Florida Ornithological Society Partnership Takes Flight

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Guest post from Andrew Huse, Librarian and Curator for Florida Studies at Special Collections, USF Libraries, Tampa campus.

Special Collections personnel went birding at Landmark Cemetery in Ft. Lauderdale with some of Florida’s very best.

They could tell I wasn’t one of them with a mere glance.  The lack of binoculars was a dead giveaway.  But I had come to Landmark Cemetery in Ft. Lauderdale on a gray drizzling morning not to watch birds, but the birders who watched them.  The shared passion and camaraderie of the Florida Ornithological Society’s (FOS) membership was in evidence during the field trip, as they stalked herons, egrets, grackles, and warblers.  From its inception, the FOS has been a welcoming group, with a healthy mix of academics, citizen scientists, and casual birders.   

Dr. Steven Whitfield from ZooMiami reported his findings on flamingos in Florida.

 I had been invited to attend the 50th annual meeting of the Florida Ornithological Society and speak at the banquet.  It seemed like a great opportunity for the FOS membership to get a better look at its own records, which had been well maintained but were not readily available in their previous home.  Along with Florida History and Natural History Coordinators Erin Mattson and John Clarke, I explored the FOS archive to build a digital exhibit celebrating its fifty years that would be hosted by USF Libraries.  John and I attended the conference during the weekend of October 7 to unveil the exhibit, call for collection donations, and make new friends.    

Dr. Andy Kratter from the Florida Museum of Natural History regularly runs bird skin quizzes at meetings. They are known for being very challenging for even the most knowledgeable birders.

We found a friendly gathering of close colleagues bound by a common passion for birds and conservation.  Together, the society harnesses their passion for Florida’s bird life to document birds in the field and publish their findings in a steady stream of scholarly publications.  A series of fascinating presentations followed during the afternoon, each tracing the fortunes of bird species over time in Florida’s ever-shifting landscape.  I was especially pleased to see flamingo expert Dr. Steven Whitfield from Zoo Miami on the program.  I had become keenly interested in the flamingo’s vague, shifting status as a Florida native; so, it was a treat to hear the story of Conchy, an injured flamingo that Whitfield helped rehabilitate.  When released back into the wild, Conchy decided to stay in Florida Bay, an encouraging sign that flamingos may yet resettle in the Sunshine State.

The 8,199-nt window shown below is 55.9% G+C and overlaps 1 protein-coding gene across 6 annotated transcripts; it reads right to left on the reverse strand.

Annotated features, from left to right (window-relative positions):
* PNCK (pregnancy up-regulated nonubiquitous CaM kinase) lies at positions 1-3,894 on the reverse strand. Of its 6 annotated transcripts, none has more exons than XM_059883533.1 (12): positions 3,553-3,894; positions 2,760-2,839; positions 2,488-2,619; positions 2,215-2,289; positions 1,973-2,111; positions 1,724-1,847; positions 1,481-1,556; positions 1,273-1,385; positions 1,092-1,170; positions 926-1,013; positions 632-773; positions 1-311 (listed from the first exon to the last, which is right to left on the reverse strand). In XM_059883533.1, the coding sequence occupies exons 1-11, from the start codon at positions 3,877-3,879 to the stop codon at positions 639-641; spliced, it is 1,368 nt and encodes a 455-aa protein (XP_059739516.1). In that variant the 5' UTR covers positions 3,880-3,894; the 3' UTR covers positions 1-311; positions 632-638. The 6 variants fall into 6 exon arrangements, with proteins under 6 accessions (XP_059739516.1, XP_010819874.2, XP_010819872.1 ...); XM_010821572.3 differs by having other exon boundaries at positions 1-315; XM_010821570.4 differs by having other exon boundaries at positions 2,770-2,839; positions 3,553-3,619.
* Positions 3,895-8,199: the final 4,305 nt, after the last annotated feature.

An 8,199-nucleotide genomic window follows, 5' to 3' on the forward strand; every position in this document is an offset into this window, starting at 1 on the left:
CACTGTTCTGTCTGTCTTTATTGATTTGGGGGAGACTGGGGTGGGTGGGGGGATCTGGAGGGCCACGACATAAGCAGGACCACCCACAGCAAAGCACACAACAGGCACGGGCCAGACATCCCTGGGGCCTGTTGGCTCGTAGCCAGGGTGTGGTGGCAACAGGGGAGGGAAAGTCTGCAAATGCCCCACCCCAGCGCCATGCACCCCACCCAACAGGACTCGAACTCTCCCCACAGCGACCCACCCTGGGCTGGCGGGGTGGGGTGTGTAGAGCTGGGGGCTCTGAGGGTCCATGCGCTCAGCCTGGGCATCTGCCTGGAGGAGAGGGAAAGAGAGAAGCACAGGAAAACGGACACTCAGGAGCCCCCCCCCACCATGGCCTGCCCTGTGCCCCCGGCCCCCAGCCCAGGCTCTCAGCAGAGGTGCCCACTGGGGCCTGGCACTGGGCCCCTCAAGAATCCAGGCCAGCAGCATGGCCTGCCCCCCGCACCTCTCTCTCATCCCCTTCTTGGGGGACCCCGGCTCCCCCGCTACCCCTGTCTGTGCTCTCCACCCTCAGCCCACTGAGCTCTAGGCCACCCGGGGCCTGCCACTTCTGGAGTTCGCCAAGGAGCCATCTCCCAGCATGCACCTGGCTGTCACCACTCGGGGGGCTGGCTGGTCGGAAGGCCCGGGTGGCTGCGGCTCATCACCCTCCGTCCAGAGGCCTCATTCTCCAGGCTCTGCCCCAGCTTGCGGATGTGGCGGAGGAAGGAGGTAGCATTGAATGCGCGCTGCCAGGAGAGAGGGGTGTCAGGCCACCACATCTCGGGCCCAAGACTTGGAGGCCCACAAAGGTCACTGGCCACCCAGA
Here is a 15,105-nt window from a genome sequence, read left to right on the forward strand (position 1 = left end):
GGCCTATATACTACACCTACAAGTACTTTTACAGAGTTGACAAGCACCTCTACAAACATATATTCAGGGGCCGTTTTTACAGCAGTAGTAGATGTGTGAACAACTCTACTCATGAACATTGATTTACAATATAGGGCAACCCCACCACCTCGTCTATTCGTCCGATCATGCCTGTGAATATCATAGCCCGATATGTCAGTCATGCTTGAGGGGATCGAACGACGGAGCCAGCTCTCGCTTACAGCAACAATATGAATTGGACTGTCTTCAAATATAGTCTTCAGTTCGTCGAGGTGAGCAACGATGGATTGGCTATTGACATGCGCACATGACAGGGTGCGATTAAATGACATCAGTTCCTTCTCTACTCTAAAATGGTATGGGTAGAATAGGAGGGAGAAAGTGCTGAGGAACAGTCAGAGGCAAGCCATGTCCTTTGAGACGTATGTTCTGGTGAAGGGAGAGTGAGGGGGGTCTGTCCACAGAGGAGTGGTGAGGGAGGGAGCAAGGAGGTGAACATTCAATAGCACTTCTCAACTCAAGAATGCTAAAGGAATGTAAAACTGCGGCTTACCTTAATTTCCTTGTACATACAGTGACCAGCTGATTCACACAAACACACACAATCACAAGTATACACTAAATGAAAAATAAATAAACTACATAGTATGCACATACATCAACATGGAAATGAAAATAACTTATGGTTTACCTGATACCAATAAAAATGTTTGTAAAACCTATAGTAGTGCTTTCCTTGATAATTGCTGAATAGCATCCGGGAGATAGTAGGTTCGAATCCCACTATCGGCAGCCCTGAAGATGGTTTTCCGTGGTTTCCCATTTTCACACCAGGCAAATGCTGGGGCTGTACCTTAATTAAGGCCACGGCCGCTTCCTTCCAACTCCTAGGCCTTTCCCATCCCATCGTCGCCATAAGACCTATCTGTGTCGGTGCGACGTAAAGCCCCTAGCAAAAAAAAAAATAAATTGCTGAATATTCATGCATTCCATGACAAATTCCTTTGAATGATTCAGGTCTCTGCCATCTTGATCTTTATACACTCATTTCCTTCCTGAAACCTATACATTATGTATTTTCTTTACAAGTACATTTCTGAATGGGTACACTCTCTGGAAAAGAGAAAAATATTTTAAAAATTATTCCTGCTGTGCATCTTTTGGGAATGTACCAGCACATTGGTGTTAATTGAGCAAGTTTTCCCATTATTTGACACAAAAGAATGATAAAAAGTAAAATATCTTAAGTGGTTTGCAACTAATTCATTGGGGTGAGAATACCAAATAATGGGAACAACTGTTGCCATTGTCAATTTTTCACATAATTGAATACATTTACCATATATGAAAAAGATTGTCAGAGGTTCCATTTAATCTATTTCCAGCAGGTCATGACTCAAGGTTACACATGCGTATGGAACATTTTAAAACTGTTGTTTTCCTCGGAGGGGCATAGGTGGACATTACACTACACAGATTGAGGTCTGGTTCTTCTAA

That evening at the banquet, USF’s engagement with the society was very much in evidence.  The audience got a sneak peek at the Florida Breeding Bird Atlas II, which will be hosted online by the libraries with the help and expertise of Digital Collections Curator Amanda Boczar.  Just before dinner was served, John and I took the stage and gave a tag-team talk unveiling the exhibit to the membership.  One attendee described it as a scrapbook lovingly created from the society’s rich records.  Where one might expect only reams of scientific data in ornithological records, it is surprising how much human personality shines through the papers, supplied in abundance by some of the giants of the birding world.  I took pleasure in watching faces in the audience light up at the visuals of the exhibit, such as the sight of an old friend or favorite bird.  John and I received very positive feedback after our talk as the conference wound down.     

USF Libraries courtesy faculty Dr. Ann Hodgson gives an update on the second Florida Breeding Bird Atlas. The online publication is being developed with the help of Digital Curator Dr. Amanda Boczar and others.

It is deeply gratifying to watch the USF/FOS partnership take wing so readily in its first year, which illustrates how the pairing has been so natural.  In that span, the records of the Florida Ornithological Society have been relocated to Special Collections, included in its finding aids, curated in its online exhibits, and scanned and made freely available in the libraries’ digital collections.  The anticipated publication of the new Florida Breeding Bird Atlas will make the research of the FOS more accessible than ever before and demonstrates the commitment of the USF Libraries to the FLENH initiative championed by Dean Todd Chavez.  For me, the most surprising part of the conference was how much I enjoyed it all, from the field trips to the scholarly papers.  By the end of the conference, I was not only a steward of the society’s materials and a member of its records committee but also the latest member to join.    

  • For the FOS 50th anniversary exhibit, click here. 
  • For more about the flamingo’s status as a Florida species, click here. 
  • To see the finding aid for the FOS records, click here.
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